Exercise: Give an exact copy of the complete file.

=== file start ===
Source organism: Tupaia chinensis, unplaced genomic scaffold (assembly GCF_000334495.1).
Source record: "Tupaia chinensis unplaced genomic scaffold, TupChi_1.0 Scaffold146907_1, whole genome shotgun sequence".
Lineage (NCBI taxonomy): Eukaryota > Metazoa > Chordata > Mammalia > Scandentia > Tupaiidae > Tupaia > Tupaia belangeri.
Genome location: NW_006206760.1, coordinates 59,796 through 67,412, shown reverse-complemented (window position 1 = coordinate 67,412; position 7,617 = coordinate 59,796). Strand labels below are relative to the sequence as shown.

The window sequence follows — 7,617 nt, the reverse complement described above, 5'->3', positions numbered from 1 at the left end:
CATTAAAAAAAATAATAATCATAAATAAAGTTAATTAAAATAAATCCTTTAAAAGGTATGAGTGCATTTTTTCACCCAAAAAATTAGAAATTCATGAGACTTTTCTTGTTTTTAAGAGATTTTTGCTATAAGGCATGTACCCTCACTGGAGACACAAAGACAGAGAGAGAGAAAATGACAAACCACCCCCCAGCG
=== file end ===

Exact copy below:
Source organism: Tupaia chinensis, unplaced genomic scaffold (assembly GCF_000334495.1).
Source record: "Tupaia chinensis unplaced genomic scaffold, TupChi_1.0 Scaffold146907_1, whole genome shotgun sequence".
Lineage (NCBI taxonomy): Eukaryota > Metazoa > Chordata > Mammalia > Scandentia > Tupaiidae > Tupaia > Tupaia belangeri.
Genome location: NW_006206760.1, coordinates 59,796 through 67,412, shown reverse-complemented (window position 1 = coordinate 67,412; position 7,617 = coordinate 59,796). Strand labels below are relative to the sequence as shown.

The window sequence follows — 7,617 nt, the reverse complement described above, 5'->3', positions numbered from 1 at the left end:
CATTAAAAAAAATAATAATCATAAATAAAGTTAATTAAAATAAATCCTTTAAAAGGTATGAGTGCATTTTTTCACCCAAAAAATTAGAAATTCATGAGACTTTTCTTGTTTTTAAGAGATTTTTGCTATAAGGCATGTACCCTCACTGGAGACACAAAGACAGAGAGAGAGAAAATGACAAACCACCCCCCAGCG